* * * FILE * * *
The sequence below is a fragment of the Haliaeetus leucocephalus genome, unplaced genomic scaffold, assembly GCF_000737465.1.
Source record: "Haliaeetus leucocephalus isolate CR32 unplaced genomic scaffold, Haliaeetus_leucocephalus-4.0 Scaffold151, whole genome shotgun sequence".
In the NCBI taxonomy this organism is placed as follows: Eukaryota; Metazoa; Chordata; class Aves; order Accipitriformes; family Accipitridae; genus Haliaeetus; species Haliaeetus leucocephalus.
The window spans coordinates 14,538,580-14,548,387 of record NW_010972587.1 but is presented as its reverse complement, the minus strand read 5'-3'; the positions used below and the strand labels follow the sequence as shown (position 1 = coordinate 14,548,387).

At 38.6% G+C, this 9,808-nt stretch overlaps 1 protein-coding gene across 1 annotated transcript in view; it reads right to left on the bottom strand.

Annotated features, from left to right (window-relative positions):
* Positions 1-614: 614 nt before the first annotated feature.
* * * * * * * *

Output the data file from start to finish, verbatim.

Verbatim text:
The sequence below is a fragment of the Haliaeetus leucocephalus genome, unplaced genomic scaffold, assembly GCF_000737465.1.
Source record: "Haliaeetus leucocephalus isolate CR32 unplaced genomic scaffold, Haliaeetus_leucocephalus-4.0 Scaffold151, whole genome shotgun sequence".
In the NCBI taxonomy this organism is placed as follows: Eukaryota; Metazoa; Chordata; class Aves; order Accipitriformes; family Accipitridae; genus Haliaeetus; species Haliaeetus leucocephalus.
The window spans coordinates 14,538,580-14,548,387 of record NW_010972587.1 but is presented as its reverse complement, the minus strand read 5'-3'; the positions used below and the strand labels follow the sequence as shown (position 1 = coordinate 14,548,387).

At 38.6% G+C, this 9,808-nt stretch overlaps 1 protein-coding gene across 1 annotated transcript in view; it reads right to left on the bottom strand.

Annotated features, from left to right (window-relative positions):
* Positions 1-614: 614 nt before the first annotated feature.